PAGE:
- President Joe Biden previously called out the former president for holding onto classified documents.
- On January 12, Attorney General Merrick Garland appointed a special counsel to investigate.
- Here is a timeline detailing the chain of events.
Attorney General Merrick Garland announced on January 12 that he was taking the extraordinary step of appointing a special counsel to investigate the sitting president and those around him for mishandling classified information dating back to President Joe Biden’s time as vice president.
Garland’s swift announcement came after news on Wednesday that a second batch of classified documents was found on Biden’s property.
The first set of documents was found in November, but publicized earlier this week, as former President Donald Trump came under fire for not handing over classified documents to the National Archives.
There so far appears to be a difference between Biden’s and Trump’s handling of the classified documents — such as a drastically higher number of documents that Trump claims he took purposefully and the fact that Biden’s office is reportedly cooperating with the National Archives.
Here, a timeline lays out Biden’s involvement with the classified documents — and how it sometimes overlapped with the turmoil around Trump’s classified documents probe.
Mid-2017: Biden starts working occasionally at the Penn Biden Center
Richard Sauber, the special counsel to the president, said he “periodically” worked at the Penn Biden Center, a nonprofit think tank in DC run by the University of Pennsylvania and the location where attorneys eventually found the classified documents, from mid-2017 to 2020.
Summer and fall 2022: Biden calls out Trump amid probe into classified documents found at Mar-a-Lago
The DOJ is investigating former President Donald Trump for violating three federal laws, including the Espionage Act, after news broke that he relocated roughly 700 pages of classified documents from his presidency to his Mar-a-Lago home.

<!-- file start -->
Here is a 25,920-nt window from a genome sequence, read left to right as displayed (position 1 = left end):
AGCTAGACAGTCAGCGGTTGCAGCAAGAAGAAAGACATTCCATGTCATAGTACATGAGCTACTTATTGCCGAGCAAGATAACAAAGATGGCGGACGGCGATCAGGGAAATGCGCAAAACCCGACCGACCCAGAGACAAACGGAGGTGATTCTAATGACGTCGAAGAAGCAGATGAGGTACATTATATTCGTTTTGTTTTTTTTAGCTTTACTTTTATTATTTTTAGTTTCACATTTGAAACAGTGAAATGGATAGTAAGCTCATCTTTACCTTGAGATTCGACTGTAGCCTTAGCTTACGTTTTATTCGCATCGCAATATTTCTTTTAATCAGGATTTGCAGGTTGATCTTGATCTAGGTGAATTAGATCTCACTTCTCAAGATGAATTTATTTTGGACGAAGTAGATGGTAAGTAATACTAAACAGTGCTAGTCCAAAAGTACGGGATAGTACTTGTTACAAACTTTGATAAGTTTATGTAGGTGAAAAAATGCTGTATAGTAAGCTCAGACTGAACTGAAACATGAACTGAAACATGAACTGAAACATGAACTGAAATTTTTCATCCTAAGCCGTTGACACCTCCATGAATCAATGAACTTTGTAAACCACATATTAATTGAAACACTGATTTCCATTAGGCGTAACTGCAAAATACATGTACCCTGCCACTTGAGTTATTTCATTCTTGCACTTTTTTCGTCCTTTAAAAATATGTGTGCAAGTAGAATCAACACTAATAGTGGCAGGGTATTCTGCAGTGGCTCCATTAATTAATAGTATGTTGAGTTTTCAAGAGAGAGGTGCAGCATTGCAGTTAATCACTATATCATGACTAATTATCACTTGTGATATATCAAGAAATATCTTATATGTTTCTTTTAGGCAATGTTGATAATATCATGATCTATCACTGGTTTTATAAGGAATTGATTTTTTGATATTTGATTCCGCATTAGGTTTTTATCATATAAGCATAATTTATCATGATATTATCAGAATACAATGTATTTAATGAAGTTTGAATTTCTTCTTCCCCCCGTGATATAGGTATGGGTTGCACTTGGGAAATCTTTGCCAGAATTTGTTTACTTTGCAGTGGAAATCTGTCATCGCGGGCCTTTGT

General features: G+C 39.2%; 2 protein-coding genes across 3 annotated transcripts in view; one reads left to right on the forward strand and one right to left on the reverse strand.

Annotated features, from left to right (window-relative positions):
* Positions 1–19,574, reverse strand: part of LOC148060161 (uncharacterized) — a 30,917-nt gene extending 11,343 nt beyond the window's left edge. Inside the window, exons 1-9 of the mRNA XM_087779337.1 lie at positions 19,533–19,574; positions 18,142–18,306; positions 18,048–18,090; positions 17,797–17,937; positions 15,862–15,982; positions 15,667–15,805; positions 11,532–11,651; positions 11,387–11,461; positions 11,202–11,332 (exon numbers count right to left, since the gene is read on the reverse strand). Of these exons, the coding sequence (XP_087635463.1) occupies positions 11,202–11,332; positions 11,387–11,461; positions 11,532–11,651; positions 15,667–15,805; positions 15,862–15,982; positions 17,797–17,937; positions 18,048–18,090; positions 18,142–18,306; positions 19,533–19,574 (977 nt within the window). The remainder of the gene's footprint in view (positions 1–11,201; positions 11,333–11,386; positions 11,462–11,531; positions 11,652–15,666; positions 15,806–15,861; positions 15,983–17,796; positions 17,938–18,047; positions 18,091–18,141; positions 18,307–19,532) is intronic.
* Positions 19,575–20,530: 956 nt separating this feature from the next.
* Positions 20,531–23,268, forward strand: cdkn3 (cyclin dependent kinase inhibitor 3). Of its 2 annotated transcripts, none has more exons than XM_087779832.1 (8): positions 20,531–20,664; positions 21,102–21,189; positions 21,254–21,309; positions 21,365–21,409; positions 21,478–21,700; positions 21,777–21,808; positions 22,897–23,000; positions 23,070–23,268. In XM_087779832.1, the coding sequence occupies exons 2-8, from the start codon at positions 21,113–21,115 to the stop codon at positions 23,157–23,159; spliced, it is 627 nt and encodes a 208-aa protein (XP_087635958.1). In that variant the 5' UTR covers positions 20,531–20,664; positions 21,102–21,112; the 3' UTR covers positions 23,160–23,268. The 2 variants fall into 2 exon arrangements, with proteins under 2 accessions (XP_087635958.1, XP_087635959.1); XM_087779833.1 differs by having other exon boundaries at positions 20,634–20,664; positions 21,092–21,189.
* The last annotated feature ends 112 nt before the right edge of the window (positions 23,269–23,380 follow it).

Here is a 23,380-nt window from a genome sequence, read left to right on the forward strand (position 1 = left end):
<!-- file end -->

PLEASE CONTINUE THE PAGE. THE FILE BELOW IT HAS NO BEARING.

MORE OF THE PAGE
The former president told his Truth Social followers that the FBI raided his home on August 8, 2022. The raid came six months after the National Archives and Records Administration confirmed that Trump had taken documents to his home at the Florida resort and after more than a year’s worth of requests for the return of the documents.
In September, President Joe Biden commented on the matter: “How that could possibly happen, how anyone could be that irresponsible.”
November 2, 2022: First batch of classified documents found at Biden’s office
Months later, Biden’s team discovered about 10 classified documents at Penn Biden Center, a nonprofit think tank in DC that Biden started in collaboration with the University of Pennsylvania. Biden used the office from his time as vice president up until 2020, his special counsel would say in a later statement.
The documents were immediately turned over to the National Archives, his counsel said, but it wasn’t for another two months that the public would learn about the existence of these documents.
November 9: The FBI assessed whether classified information had been mishandled
Attorney General Merrick Garland said the review was “consistent with standard protocols.”
November 14: Garland taps a Trump-appointed US attorney to investigate
Garland appoints US Attorney John Lausch to “conduct an initial investigation.” The attorney general said this early part of the probe was done to inform his decision on whether a special counsel would be needed. Lausch, who works in Chicago, was allowed to remain in his post under the new administration.
Garland’s decision to ask a Trump holdover to lead the investigation dovetails with how the attorney general has handled US attorney David Weiss’ continuing investigation of Hunter Biden. Weiss’ probe into the president’s son began in 2018.
December 20: Biden’s lawyer tells Lausch that additional documents were found in the president’s garage in Delaware